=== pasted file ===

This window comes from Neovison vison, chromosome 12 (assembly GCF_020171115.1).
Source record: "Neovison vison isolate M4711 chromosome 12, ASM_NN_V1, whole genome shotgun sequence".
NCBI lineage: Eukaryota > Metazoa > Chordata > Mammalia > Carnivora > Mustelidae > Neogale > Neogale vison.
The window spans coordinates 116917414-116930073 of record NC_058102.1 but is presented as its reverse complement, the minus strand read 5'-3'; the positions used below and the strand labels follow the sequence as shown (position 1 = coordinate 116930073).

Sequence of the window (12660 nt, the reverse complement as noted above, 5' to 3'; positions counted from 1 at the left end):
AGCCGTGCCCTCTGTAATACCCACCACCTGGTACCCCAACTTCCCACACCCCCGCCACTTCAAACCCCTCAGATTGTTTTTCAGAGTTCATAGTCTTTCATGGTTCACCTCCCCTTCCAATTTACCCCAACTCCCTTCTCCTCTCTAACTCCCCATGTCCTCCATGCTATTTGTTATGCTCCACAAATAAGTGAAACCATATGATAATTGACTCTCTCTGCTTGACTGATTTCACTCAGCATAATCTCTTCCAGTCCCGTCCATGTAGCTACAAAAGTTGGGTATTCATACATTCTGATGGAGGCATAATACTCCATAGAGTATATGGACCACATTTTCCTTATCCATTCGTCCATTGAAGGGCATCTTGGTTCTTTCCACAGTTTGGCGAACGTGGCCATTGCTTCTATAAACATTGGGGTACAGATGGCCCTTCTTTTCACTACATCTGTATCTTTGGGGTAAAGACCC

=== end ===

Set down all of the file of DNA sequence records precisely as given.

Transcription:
This window comes from Neovison vison, chromosome 12 (assembly GCF_020171115.1).
Source record: "Neovison vison isolate M4711 chromosome 12, ASM_NN_V1, whole genome shotgun sequence".
NCBI lineage: Eukaryota > Metazoa > Chordata > Mammalia > Carnivora > Mustelidae > Neogale > Neogale vison.
The window spans coordinates 116917414-116930073 of record NC_058102.1 but is presented as its reverse complement, the minus strand read 5'-3'; the positions used below and the strand labels follow the sequence as shown (position 1 = coordinate 116930073).

Sequence of the window (12660 nt, the reverse complement as noted above, 5' to 3'; positions counted from 1 at the left end):
AGCCGTGCCCTCTGTAATACCCACCACCTGGTACCCCAACTTCCCACACCCCCGCCACTTCAAACCCCTCAGATTGTTTTTCAGAGTTCATAGTCTTTCATGGTTCACCTCCCCTTCCAATTTACCCCAACTCCCTTCTCCTCTCTAACTCCCCATGTCCTCCATGCTATTTGTTATGCTCCACAAATAAGTGAAACCATATGATAATTGACTCTCTCTGCTTGACTGATTTCACTCAGCATAATCTCTTCCAGTCCCGTCCATGTAGCTACAAAAGTTGGGTATTCATACATTCTGATGGAGGCATAATACTCCATAGAGTATATGGACCACATTTTCCTTATCCATTCGTCCATTGAAGGGCATCTTGGTTCTTTCCACAGTTTGGCGAACGTGGCCATTGCTTCTATAAACATTGGGGTACAGATGGCCCTTCTTTTCACTACATCTGTATCTTTGGGGTAAAGACCC